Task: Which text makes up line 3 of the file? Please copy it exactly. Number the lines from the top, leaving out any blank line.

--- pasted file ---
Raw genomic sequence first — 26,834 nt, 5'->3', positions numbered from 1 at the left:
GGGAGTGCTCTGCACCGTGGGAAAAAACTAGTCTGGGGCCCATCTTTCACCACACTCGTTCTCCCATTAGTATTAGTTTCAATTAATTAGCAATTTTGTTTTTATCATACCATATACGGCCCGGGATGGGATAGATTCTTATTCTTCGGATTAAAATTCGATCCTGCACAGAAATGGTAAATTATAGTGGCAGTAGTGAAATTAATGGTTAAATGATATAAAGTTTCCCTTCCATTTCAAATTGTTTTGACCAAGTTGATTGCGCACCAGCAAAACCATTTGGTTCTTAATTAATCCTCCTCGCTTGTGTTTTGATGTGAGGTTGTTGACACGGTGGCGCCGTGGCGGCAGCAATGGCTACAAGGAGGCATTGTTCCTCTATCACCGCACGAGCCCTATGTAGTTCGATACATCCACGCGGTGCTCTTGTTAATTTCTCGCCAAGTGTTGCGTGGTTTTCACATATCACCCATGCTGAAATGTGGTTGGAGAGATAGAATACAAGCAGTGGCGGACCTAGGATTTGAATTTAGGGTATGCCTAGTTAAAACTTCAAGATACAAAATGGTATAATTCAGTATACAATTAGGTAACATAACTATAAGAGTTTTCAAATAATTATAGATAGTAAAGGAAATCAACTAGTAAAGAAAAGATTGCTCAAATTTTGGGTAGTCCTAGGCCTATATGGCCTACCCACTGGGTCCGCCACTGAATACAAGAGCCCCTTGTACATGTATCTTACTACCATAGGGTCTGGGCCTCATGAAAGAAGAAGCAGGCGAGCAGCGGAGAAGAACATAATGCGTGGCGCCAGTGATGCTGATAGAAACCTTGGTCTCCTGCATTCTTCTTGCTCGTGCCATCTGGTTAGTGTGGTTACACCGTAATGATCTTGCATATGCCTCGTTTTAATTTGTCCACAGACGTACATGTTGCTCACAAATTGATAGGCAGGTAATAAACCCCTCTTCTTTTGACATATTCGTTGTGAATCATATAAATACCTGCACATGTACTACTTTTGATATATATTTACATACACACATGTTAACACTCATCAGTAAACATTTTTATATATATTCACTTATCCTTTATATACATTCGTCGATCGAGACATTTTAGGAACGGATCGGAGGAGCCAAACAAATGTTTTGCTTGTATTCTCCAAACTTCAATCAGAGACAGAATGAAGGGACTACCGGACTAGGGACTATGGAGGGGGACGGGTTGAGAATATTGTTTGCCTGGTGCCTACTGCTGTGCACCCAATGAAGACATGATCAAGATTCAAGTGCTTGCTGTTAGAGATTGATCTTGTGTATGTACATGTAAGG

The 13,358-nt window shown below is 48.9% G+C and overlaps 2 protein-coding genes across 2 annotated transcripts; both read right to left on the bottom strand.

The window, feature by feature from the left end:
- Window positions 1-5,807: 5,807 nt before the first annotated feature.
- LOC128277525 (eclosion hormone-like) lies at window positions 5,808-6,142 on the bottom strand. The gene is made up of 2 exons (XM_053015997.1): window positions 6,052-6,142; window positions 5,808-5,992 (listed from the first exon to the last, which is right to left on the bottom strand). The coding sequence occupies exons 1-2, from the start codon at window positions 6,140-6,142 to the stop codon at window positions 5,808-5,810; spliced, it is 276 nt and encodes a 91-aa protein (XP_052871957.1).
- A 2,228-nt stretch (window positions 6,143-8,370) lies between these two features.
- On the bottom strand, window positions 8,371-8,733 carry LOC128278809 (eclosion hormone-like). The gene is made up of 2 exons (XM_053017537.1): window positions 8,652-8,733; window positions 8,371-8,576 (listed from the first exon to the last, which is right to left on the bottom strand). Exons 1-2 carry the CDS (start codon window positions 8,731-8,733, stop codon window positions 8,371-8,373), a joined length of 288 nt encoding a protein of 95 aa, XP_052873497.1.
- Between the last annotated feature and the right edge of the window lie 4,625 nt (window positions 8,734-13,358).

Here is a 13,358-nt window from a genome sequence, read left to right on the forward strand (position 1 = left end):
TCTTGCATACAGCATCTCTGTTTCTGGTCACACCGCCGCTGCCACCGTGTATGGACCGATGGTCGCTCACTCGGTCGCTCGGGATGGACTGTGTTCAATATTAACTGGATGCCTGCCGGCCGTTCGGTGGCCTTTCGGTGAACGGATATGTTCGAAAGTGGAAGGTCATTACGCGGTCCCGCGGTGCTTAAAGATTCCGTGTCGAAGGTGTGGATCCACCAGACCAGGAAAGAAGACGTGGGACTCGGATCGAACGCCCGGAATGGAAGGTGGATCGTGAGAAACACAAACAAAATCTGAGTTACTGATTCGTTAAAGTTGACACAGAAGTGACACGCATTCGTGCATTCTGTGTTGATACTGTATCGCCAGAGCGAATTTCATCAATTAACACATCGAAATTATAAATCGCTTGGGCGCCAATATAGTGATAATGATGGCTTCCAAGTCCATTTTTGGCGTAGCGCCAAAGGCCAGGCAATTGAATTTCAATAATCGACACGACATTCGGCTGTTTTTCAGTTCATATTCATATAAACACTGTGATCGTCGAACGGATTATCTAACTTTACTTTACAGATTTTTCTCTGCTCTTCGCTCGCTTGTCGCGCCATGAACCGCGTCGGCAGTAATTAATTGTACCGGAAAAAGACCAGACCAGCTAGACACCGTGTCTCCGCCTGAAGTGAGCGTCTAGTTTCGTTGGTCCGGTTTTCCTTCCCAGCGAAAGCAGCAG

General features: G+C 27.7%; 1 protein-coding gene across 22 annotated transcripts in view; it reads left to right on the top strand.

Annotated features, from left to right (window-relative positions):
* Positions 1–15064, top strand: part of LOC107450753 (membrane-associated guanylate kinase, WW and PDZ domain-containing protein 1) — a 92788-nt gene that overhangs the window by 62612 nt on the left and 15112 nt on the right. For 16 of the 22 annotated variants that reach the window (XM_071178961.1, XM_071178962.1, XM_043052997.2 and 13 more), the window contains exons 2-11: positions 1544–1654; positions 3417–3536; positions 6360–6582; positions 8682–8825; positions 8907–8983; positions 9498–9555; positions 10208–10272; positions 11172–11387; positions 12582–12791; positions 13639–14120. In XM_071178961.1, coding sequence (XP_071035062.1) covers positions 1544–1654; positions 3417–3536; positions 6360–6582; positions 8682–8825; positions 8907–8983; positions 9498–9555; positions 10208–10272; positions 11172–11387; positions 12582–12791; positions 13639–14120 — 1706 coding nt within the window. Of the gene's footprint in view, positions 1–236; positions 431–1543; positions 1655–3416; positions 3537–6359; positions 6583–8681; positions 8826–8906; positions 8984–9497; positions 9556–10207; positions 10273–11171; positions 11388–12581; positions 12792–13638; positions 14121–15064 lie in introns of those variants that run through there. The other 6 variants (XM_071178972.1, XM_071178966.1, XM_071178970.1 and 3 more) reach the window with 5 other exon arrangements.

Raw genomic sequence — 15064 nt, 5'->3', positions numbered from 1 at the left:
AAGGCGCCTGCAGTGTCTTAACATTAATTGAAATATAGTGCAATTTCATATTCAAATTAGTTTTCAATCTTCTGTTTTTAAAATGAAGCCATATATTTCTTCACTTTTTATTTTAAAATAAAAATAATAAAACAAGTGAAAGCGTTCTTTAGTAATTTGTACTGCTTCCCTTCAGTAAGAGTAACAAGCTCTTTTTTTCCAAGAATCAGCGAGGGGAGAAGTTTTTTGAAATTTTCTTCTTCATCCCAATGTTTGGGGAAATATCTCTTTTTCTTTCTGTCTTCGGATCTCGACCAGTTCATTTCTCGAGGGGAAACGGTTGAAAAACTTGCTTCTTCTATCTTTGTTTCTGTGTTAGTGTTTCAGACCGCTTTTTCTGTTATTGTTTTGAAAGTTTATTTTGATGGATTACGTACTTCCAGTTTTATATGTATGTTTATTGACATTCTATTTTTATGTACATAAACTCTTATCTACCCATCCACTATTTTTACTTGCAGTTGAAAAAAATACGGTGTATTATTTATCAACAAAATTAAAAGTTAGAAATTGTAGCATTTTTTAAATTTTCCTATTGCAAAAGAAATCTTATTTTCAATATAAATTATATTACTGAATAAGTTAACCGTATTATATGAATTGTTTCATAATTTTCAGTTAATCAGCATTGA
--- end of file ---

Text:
The 13,358-nt window shown below is 48.9% G+C and overlaps 2 protein-coding genes across 2 annotated transcripts; both read right to left on the bottom strand.